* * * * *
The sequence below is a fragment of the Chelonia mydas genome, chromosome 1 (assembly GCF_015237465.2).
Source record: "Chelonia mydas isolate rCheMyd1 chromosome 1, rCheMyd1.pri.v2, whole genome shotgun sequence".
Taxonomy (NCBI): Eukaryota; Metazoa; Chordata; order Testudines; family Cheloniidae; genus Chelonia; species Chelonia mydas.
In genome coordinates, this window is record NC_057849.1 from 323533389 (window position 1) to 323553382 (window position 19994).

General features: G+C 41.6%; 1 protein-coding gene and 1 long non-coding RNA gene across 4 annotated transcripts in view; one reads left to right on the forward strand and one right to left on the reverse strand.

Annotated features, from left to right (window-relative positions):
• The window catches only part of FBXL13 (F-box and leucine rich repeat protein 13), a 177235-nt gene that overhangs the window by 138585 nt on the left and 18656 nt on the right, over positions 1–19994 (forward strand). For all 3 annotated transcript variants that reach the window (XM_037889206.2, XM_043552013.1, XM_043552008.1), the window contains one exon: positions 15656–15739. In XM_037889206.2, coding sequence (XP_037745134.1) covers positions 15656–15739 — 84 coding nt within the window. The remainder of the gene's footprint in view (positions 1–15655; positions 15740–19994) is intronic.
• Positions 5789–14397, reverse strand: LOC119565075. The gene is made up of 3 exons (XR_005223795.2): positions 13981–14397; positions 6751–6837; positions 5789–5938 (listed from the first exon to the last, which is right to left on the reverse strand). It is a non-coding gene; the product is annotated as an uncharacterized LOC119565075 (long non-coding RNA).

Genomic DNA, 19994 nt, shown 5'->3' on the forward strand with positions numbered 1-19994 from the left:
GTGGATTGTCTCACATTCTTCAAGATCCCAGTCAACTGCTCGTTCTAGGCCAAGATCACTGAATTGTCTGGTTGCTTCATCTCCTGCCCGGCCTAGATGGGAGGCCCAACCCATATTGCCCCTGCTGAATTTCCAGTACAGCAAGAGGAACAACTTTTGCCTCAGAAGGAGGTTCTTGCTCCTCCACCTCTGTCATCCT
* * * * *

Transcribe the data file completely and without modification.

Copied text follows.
The sequence below is a fragment of the Chelonia mydas genome, chromosome 1 (assembly GCF_015237465.2).
Source record: "Chelonia mydas isolate rCheMyd1 chromosome 1, rCheMyd1.pri.v2, whole genome shotgun sequence".
Taxonomy (NCBI): Eukaryota; Metazoa; Chordata; order Testudines; family Cheloniidae; genus Chelonia; species Chelonia mydas.
In genome coordinates, this window is record NC_057849.1 from 323533389 (window position 1) to 323553382 (window position 19994).

General features: G+C 41.6%; 1 protein-coding gene and 1 long non-coding RNA gene across 4 annotated transcripts in view; one reads left to right on the forward strand and one right to left on the reverse strand.

Annotated features, from left to right (window-relative positions):
• The window catches only part of FBXL13 (F-box and leucine rich repeat protein 13), a 177235-nt gene that overhangs the window by 138585 nt on the left and 18656 nt on the right, over positions 1–19994 (forward strand). For all 3 annotated transcript variants that reach the window (XM_037889206.2, XM_043552013.1, XM_043552008.1), the window contains one exon: positions 15656–15739. In XM_037889206.2, coding sequence (XP_037745134.1) covers positions 15656–15739 — 84 coding nt within the window. The remainder of the gene's footprint in view (positions 1–15655; positions 15740–19994) is intronic.
• Positions 5789–14397, reverse strand: LOC119565075. The gene is made up of 3 exons (XR_005223795.2): positions 13981–14397; positions 6751–6837; positions 5789–5938 (listed from the first exon to the last, which is right to left on the reverse strand). It is a non-coding gene; the product is annotated as an uncharacterized LOC119565075 (long non-coding RNA).

Genomic DNA, 19994 nt, shown 5'->3' on the forward strand with positions numbered 1-19994 from the left:
GTGGATTGTCTCACATTCTTCAAGATCCCAGTCAACTGCTCGTTCTAGGCCAAGATCACTGAATTGTCTGGTTGCTTCATCTCCTGCCCGGCCTAGATGGGAGGCCCAACCCATATTGCCCCTGCTGAATTTCCAGTACAGCAAGAGGAACAACTTTTGCCTCAGAAGGAGGTTCTTGCTCCTCCACCTCTGTCATCCT